Greenland was magical . We saw lots of icebergs from the most productively calving glacier in Hall Bredning. We explored Scoresbysund fjord well, and we are fairly sure we were the first people to go to some places such as Bear Islands (sadly they only contained musk ox and birds, no bears). One of the icebergs at Bear Islands had been sculpted by the sun to be the same shape as the island behind it . Rodefjord is named because of the colour of the rocks , due to the minerals in them. You will see an Arctic forest in some of the pics… if you get lost in an Arctic forest you stand up as it’s only a couple of inches high! The weather was great – I sunbathed in 14 degrees on the back deck 3 days in a row. We had several great zodiac cruises among bergs – 1 day I chose to go cruising twice rather than walk up the edge of a glacier and this was when we possibly saw our most interestingly shaped bergs . At several points it seemed as if the entire horizon was ice and there would be no way for the ship to get through but it always did. Two of the other ‘most interesting’ bergs in Greenland were a nearly clear one and one which was all blue . One berg was very prettily striped with the mud all over it .
I think it was our 2nd morning in Greenland when we were relocating overnight that I first started waking up very early. Seeing lots of icebergs floating by outside my window made me feel I was seriously missing out. Up to the bridge I went. The Russians were so surprised to see me they actually spoke (the most people usually got was a nod when they were helping you on and off the gangway). This became a regular occurrence. Alex, the expedition leader, made a point of commenting on my enthusiasm (all the staff were bouncing off this) and lack of sleep – he made his wake-up calls to the rest of the ship from the bridge but there were very few days I wasn’t there with him when he was doing them.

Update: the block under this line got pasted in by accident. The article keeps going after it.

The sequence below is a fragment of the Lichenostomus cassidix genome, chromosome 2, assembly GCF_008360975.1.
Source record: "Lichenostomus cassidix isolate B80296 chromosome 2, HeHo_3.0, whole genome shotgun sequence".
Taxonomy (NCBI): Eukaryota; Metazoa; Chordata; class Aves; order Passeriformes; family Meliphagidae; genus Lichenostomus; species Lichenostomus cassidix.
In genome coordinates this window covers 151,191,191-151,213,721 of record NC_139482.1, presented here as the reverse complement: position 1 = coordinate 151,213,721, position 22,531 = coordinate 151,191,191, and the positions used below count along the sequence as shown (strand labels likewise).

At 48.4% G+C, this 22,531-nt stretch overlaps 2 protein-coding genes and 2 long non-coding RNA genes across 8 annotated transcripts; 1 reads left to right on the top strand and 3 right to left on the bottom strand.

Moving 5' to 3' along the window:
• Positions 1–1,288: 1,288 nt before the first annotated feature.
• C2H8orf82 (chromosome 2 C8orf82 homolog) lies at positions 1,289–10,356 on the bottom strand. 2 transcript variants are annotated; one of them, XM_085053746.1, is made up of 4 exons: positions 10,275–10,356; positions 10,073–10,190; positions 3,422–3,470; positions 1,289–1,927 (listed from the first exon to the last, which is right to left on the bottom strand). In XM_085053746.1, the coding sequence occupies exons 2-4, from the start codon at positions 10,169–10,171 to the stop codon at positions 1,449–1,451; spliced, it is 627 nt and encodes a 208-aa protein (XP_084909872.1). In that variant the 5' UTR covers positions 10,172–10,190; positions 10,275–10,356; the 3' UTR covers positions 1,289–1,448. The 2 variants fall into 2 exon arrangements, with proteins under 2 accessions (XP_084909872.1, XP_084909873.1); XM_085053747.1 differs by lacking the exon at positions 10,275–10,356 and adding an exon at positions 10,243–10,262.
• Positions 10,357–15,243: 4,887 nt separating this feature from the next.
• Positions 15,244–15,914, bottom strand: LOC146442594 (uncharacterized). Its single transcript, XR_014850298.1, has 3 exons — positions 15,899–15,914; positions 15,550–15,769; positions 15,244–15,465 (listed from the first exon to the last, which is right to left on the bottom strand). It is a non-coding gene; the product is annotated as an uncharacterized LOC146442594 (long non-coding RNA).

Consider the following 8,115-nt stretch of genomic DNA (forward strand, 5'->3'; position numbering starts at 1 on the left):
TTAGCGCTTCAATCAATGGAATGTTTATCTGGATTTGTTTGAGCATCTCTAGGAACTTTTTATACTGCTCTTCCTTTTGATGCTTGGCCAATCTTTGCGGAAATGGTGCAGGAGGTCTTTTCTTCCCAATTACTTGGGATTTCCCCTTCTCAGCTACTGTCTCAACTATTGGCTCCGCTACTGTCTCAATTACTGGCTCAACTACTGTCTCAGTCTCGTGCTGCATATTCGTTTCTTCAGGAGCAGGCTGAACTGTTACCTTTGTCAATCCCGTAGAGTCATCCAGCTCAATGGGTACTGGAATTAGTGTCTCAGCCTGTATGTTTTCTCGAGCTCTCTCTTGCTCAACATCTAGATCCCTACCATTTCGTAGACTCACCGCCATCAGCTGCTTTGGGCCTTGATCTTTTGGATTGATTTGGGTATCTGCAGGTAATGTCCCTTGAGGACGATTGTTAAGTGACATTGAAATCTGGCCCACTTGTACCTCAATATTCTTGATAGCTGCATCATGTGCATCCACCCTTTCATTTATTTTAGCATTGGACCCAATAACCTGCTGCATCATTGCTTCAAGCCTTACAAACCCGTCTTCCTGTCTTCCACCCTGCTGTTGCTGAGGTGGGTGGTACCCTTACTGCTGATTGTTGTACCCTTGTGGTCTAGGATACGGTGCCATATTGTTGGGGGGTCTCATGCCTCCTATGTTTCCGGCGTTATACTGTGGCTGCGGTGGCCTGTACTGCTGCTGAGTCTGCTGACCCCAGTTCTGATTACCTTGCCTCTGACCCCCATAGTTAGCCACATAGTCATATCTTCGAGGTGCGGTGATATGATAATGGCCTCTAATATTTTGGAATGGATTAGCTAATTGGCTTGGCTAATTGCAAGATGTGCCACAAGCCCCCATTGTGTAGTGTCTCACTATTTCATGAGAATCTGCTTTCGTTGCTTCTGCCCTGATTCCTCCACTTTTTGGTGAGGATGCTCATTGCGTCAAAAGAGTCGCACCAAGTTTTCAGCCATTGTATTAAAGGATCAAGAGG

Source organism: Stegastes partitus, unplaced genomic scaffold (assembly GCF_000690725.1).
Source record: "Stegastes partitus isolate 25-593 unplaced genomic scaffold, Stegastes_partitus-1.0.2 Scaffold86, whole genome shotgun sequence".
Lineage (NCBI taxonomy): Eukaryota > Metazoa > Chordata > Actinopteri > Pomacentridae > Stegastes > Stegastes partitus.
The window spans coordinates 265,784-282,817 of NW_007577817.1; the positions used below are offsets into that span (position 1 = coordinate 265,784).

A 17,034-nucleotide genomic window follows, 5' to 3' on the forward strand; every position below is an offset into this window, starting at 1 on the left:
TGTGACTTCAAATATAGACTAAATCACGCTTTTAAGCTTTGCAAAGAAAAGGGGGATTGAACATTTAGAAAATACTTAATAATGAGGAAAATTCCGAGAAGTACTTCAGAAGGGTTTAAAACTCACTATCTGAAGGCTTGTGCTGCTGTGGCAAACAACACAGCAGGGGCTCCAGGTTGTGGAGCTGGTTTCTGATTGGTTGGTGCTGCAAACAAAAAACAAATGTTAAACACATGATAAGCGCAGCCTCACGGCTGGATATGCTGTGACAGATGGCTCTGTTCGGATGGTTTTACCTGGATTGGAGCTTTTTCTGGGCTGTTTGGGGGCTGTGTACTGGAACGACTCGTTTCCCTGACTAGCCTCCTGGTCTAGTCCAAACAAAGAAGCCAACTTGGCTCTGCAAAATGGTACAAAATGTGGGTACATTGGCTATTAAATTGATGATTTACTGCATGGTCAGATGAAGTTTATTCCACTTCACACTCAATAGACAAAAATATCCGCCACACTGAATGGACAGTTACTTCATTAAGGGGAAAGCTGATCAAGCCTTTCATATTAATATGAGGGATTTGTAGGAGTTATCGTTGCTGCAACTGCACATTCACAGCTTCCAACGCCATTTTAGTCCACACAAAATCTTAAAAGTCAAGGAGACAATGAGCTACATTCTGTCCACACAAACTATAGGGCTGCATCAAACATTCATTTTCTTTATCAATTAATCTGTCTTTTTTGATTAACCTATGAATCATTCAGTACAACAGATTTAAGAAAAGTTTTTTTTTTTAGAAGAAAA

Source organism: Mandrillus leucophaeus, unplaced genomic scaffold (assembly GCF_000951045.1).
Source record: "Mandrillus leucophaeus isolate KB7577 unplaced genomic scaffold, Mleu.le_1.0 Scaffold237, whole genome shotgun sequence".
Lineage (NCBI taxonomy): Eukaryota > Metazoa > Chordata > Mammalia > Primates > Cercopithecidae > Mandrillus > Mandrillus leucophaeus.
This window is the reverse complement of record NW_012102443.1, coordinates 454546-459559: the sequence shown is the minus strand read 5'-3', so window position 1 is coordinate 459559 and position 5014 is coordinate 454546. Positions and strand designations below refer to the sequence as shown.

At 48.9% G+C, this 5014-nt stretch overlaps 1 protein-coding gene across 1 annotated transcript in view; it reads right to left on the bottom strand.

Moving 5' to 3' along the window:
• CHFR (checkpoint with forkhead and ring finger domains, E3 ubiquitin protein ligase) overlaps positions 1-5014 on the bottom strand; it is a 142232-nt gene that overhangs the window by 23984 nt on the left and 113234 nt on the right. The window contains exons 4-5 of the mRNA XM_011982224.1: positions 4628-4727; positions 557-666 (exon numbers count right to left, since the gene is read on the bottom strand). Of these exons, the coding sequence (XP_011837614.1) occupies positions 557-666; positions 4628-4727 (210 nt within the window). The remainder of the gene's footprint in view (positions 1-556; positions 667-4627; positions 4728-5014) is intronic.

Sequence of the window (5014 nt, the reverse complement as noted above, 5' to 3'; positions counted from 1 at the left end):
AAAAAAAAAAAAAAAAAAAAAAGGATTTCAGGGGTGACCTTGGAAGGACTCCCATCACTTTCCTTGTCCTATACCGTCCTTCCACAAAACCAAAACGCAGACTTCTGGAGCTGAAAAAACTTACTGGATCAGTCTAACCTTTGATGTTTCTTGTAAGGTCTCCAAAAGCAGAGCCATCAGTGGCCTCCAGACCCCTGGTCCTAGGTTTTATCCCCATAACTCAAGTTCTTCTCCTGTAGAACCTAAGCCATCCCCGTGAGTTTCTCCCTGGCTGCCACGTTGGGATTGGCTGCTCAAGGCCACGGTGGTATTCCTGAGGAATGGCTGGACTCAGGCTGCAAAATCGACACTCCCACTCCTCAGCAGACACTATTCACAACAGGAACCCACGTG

Our final day in Greenland we did a landing in Hurry Inlet. A few of us found a polar bear track . Unfortunately it was not very fresh and I was not allowed to try to track the bear. I was still very excited and back on board told Alex who put Jim on watch duty. The last stop was at Ittoqqortoormiit where I was quite disappointed to learn we had missed a bear visit by a day. One of the local children had been paid to dress up in traditional costume outside the church for us to take photos – it had been made by her grandmother and was mostly sealskin, even down to the red in her necklace.
As we entered the Greenland sea for the crossing to Svalbard over 100 whales passed us – in all his 20 odd years of being a marine biologist Jim had never seen anything like this.
Plenty of rocking and rolling was done on this crossing… an Arctic storm with snow and 6m high waves hit us (usually it’s fairly calm) . We were supposed to head up to the north of Svalbard to get to 80 degrees then work our way down but we had to change our itinerary to accommodate a minority of passengers disembarking early (their cruise had been cancelled so they’d joined ours). As a result we stuck to the bear name theme for our excursions.
The first Svalbard afternoon in Hornsund was quite disappointing as I’d built myself up to expect a polar bear. The staff were quite worried about finding us one at all and we all spent many hours hunting for one in zodiacs. We did see more puffins, a glacier calving, and a bearded seal .
The second morning in Recherchefjord, Bellsund I was up on the bridge early as usual. Jim and Alex were looking out and I soon learnt they thought they had found a bear . There were actually 2! I was keen to be off the Vavilov to get closer but Alex said “that bear’s going nowhere, people need breakfast first” so I had to be patient and hope he was right. In the whole trip I had never been on any of his walks or in his boat, but he had commented that I was the most diligent passenger as I never wanted to miss out on seeing anything. This morning, as was often the case, I was first off the gangway and Alex was in charge of the first zodiac. Normally the first person in sits at the back – which I quite like as you get a clear view behind without people. This cruise must have been the one and only time this got changed – on stepping in he said to me “you I want there, centre front”. So I was well rewarded for my enthusiasm 🙂
In Bourbonhamna we investigated the Bamsebu hut which is well protected against polar bears with nails and strong supports, and whale skeletons .
Alkhornet and Poolepynten were a good end to the expedition – I saw an Arctic fox , walrus , and reindeer. And more birds, some showing off their flying skills very nicely.
We disembarked in Longyearbyen where I took the obligatory polar bear sign photo .
In his 6 years of working in the polar regions Alex said this was his best trip.
Next stop Antarctica, then I will be seeking more polar bears and aiming for 80 degrees north again!